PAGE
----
1) My 90 minutes of time added value to the box of bits, and the life of my family memeber. The deal with IKEA is clear: we will sell you a cheap product and your time will make it into something that would otherwise have cost far more.
2) I was impressed by the simplicity of the instructions and how it did what it said – the design and supply of bits was spot on.
3) I had taken an electric screw driver – that tool helped hugely.

And the analogy to facilitation…?  When working with a group:
a) We need to add value to what they are doing. Facilitation is about making things easy (or easier). Helping a group get further and faster with their task and relationships than they could on their own. And to complete our FFFF of facilitation, doing that in ways that are both fun as well as focused.
b) We need to think about the way we structure and explain sessions – so they are in some ways fresh (another F) and helpful: sharing what we are planning to do in ways that earn confidence without confusion.
c) We need to be aware of the key personal skills and knowledge we might need: from a new creativity technique or a bit of digital kit or an in depth understanding of group dynamics, for example.

Build well!


Graduation speeches…so what?

Improvement, Personal productivity No Comments

I enjoyed this talk by Tim Minchin earlier this week.

It reminded me of this aspirational graduation speech by Don Berwick last year to a bunch of medics in the US.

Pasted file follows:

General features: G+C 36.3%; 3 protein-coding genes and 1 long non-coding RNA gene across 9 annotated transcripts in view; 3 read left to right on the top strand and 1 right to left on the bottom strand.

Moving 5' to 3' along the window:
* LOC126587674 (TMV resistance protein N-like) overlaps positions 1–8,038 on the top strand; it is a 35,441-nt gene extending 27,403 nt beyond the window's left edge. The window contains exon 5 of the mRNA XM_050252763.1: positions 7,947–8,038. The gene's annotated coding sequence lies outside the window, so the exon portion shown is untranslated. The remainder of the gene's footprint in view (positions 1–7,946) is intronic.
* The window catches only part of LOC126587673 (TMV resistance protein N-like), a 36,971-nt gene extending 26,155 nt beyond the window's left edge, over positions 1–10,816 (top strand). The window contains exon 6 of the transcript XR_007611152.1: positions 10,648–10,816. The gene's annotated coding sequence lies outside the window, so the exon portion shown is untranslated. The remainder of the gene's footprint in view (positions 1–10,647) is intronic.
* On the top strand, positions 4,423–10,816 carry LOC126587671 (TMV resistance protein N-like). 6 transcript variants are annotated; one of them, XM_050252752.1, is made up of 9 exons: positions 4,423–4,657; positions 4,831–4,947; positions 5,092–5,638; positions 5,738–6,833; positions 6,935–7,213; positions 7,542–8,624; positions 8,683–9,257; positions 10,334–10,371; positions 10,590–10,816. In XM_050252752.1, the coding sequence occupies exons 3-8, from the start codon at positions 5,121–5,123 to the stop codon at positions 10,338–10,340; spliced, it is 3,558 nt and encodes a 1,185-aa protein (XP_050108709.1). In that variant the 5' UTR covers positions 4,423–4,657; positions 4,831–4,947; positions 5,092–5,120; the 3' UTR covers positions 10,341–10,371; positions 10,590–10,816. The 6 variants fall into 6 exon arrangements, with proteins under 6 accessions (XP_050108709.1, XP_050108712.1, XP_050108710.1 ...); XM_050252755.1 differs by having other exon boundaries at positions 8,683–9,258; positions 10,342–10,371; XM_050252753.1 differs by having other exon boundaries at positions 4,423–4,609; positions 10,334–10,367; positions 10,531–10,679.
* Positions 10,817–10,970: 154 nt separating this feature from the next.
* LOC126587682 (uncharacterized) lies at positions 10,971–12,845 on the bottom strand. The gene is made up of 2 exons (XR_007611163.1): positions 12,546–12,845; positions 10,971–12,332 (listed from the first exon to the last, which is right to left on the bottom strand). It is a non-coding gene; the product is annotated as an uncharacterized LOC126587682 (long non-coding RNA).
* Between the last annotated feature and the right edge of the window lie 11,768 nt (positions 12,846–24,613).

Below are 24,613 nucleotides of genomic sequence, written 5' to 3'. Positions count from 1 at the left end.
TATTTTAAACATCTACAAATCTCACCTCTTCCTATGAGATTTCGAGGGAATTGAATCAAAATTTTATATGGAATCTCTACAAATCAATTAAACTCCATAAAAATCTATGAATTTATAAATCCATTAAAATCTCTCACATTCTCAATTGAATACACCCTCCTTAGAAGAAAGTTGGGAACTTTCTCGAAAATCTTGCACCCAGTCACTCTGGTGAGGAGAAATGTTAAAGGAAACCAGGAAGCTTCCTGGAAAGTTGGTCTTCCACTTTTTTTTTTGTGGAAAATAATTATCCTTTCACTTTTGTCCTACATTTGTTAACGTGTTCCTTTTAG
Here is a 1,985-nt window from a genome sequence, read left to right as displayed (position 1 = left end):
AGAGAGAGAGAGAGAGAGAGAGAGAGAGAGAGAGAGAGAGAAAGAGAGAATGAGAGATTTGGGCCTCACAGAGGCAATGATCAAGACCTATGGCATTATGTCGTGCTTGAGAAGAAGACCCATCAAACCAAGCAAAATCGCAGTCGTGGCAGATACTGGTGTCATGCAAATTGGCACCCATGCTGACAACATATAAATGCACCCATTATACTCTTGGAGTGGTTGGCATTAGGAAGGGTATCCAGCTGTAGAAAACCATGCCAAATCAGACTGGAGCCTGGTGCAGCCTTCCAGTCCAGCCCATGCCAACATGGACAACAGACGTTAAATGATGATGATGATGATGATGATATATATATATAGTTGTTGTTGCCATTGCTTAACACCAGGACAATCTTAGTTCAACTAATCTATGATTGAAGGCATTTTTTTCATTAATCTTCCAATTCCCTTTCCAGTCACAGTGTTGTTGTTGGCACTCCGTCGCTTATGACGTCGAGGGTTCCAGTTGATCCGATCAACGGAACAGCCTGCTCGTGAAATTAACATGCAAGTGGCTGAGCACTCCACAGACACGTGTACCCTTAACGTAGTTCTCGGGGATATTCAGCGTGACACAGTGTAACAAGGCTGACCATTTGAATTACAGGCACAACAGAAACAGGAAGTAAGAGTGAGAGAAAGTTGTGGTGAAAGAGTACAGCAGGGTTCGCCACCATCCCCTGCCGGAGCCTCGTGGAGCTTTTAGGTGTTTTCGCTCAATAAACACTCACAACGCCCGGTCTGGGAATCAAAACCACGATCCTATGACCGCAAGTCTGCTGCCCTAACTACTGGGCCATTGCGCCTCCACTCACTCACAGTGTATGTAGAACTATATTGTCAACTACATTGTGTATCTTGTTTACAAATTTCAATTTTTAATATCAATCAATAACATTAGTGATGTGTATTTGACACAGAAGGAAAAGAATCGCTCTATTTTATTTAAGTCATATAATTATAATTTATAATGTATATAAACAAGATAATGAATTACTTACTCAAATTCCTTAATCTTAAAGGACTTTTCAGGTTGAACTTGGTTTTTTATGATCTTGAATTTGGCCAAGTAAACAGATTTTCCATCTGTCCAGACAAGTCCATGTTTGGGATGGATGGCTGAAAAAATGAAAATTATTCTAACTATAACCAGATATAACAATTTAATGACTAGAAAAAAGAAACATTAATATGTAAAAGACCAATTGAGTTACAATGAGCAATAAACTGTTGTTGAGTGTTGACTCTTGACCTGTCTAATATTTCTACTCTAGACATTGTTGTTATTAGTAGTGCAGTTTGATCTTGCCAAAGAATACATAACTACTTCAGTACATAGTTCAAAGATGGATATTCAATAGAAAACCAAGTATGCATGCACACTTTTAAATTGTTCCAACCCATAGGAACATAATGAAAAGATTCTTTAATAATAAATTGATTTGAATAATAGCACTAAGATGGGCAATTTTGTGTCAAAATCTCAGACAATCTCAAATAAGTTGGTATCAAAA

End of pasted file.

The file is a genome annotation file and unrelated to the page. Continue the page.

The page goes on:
And this one by JK Rowling a few years ago, on the benefits of failure.

At one of my daughters graduation ceremonies last year David Downton summed up many of these sentiments quite pithily – arguing for the use of the Andy Warhol mantra of “So what” when things don’t go right.

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Delegation demonstration

Personal productivity No Comments

As part of our conversations about ‘responsible autonomy’ and team working the topic of delegation often comes up. Will others we work with pick up the baton when we make a request? Who can you trust? How to line manage well is a key managerial skill.

So in our new podcast, at the second link here, we share our practical way of thinking about this challenging topic – with a nice illustration (and a bit of alliteration!).

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Coaching again

Personal productivity No Comments

Hope you enjoyed our latest Business Briefing on coaching.

This framework shows how coaching is one of a range of learning/development tools.

If you are not sure coaching is right for you (or you are worried about finding the funding for a professional service), do check you have thought about mentoring or even co-coaching/buddying (where you take it in turns to help each other, and where you develop your own coaching and coaching/leadership skills).


A brand is…

Measurement, Personal productivity No Comments

A brand is (at its core)…a promise. What is it you or your product commit to doing for, or adding to, someone’s life?

We like this actual stated ‘promise’ on the contact card for our local noodle bar:

“ to serve great tasting noodles, in generous portions, using high quality ingredients and outstandingly fresh produce, giving our customers outstanding value for money each and every time.”

And like the way the manager responds to even critical reviews…all part of the promise…

Makes me want to go back soon.